As a recruiter, I come across several candidates with different set of abilities and qualifications talking to me. And, they come from different markets – domestic, international, urban/ metros and semi-urban cities. Most job applicants seek help from me and the standard situations they are under is one of them listed below :
– they feel job-insecure due to the current state of economy and they wish to reverse the decision they have taken and be risk-free
– they wish to return to India from whatever overseas markets they are in ( mainly from the UK and Middle East markets)
– they feel under-utilized or contrarily they feel over-stressed under present economic conditions
– they want to play a larger role with a better designation and more pay packet
The reasons to change the job could be varied and endless. My only advice to such job applicants – Wait and take the right appropriate decision keeping in mind their abilities and long-term career interests. If they are heading towards a dead-end road on their jobs, it is better to look at a career-change even though it is in the middle of their career. Quite often, we do not self-introspect enough and we overlook our strengths in other skill-sets we have outside the job we are doing. Let’s look at a typical example – ‘A sales professional forcibly sticking to a particular vertical industry because of his in-depth experience in that industry !’ But, if there is no career growth further in that vertical, there is no point hitting yourself against the wall. Why not look at imparting your ‘excellent’ sales training skills to the younger generation in need and be a Sales trainer. Or be a motivational speaker ? But, needless to say, one needs to know what he wants to do prior to the actual career change is executed.
Career changes after the age of 40 are usually considered by candidates, who do not find their current job challenging enough, or they are experiencing job burnout, or perhaps who have lost their job or their company went out of business. The reasons are many and varied, but the bottom line is that career re-invention after 40, although it can be stressful, it can also be really productive and rewarding. Perhaps the most difficult part of a mid-career change is to adapt your new career to the tough economy like we are in at the moment. Re-invention might suggest gaining from different resources, not necessarily only financial. To reduce the impact of a tough economy on your career, you have to consider the current economic uncertainty and capitalize on career opportunities that can offer more than your current job offers you.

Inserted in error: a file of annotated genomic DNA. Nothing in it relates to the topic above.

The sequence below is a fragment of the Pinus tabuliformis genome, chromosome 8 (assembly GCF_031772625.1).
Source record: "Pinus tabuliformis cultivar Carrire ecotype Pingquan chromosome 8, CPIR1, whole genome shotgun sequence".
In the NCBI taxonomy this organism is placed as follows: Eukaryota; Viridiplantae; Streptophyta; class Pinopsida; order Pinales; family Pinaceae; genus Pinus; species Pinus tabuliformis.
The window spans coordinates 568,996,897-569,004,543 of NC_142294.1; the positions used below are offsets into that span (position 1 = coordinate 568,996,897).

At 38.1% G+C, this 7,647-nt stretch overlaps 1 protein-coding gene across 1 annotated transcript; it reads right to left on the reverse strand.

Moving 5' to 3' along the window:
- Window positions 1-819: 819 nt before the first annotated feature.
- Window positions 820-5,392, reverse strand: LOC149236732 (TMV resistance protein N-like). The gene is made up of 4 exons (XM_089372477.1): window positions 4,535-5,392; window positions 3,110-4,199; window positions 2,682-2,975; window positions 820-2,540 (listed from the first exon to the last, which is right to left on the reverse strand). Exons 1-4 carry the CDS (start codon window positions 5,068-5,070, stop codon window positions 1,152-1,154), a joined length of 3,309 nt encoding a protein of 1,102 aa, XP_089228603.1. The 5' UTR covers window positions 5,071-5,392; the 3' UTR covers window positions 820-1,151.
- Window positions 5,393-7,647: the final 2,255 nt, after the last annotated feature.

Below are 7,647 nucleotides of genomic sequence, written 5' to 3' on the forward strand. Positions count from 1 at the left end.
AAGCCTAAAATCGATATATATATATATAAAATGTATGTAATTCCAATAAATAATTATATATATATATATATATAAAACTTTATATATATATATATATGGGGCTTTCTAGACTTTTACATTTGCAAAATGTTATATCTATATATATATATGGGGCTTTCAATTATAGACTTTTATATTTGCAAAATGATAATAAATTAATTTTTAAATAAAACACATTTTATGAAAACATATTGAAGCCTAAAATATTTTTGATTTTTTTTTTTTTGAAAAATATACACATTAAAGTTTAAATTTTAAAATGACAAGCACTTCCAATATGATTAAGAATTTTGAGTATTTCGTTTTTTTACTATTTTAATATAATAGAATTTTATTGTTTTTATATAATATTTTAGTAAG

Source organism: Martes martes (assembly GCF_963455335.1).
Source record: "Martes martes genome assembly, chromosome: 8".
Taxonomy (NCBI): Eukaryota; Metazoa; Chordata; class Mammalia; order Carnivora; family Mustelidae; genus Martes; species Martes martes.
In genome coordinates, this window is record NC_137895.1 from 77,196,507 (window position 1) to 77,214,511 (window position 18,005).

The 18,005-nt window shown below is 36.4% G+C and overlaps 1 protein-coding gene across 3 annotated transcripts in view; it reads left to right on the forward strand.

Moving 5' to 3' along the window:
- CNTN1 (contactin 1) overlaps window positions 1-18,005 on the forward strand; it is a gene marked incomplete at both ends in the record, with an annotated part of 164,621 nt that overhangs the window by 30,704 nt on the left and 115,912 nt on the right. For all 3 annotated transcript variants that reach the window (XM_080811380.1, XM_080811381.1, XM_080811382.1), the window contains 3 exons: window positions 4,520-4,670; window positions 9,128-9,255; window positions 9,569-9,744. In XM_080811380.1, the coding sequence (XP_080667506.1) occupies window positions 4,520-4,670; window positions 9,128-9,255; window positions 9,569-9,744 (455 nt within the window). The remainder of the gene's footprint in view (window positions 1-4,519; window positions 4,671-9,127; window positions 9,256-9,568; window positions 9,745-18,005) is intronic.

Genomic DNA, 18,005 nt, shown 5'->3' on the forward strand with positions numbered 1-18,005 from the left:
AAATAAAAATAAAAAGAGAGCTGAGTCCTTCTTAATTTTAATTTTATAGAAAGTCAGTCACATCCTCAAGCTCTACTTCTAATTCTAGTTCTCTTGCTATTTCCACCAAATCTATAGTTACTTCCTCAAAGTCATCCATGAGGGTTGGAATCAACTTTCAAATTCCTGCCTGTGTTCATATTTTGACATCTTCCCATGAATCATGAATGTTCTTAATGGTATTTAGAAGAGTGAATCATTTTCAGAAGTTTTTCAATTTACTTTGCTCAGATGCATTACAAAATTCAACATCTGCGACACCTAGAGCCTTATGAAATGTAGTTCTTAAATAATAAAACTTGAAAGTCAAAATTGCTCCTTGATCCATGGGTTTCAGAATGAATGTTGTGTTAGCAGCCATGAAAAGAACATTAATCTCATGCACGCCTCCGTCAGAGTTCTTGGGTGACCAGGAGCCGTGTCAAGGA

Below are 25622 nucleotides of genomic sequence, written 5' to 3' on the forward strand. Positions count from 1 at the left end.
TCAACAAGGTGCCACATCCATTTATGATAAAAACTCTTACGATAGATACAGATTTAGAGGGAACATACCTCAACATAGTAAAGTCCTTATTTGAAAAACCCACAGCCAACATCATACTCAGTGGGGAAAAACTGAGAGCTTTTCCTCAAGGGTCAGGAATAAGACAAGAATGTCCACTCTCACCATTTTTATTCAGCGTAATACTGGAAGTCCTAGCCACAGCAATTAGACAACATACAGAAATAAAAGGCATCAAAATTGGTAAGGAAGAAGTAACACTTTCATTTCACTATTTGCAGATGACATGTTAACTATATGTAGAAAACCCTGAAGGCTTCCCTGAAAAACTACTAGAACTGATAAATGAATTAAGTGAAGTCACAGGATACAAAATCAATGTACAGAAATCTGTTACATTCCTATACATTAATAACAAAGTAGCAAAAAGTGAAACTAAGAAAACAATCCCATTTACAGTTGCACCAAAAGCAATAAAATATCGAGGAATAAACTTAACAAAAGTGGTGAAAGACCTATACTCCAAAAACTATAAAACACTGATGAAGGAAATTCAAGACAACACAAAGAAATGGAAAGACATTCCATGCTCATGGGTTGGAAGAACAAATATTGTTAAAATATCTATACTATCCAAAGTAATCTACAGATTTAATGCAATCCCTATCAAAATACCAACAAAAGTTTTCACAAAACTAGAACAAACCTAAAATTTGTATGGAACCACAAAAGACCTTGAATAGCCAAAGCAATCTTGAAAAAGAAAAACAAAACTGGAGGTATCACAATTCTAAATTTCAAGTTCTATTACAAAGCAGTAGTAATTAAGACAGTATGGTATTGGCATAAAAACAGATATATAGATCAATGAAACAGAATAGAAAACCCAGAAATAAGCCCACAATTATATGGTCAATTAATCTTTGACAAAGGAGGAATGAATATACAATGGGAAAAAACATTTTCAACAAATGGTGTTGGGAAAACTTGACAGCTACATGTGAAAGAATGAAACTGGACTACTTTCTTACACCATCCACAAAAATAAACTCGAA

Do you have the necessary degree, qualifications or are you specifically certified to gain from the new career you have chosen for yourself ? Do you possess a positive mindset? Do you have the drive to pursue your goal ?
Career change after the age of 40 might also suggest age discrimination. And although age discrimination is not right, we all know it happens in most work environments. Competing with candidates who are a lot younger may be challenging or hurting and employers might consider that younger candidates have higher employ-ability and are better assets for the company than their ‘over 40’ counterparts. Are you ready to deal with this kind of work situation ? The challenge in mid-career change is to be certain that you have the motivation to proceed in the right direction with a positive mindset.
Please do let me know if you would like to discuss more about the ‘suitable’ job opportunities available to you.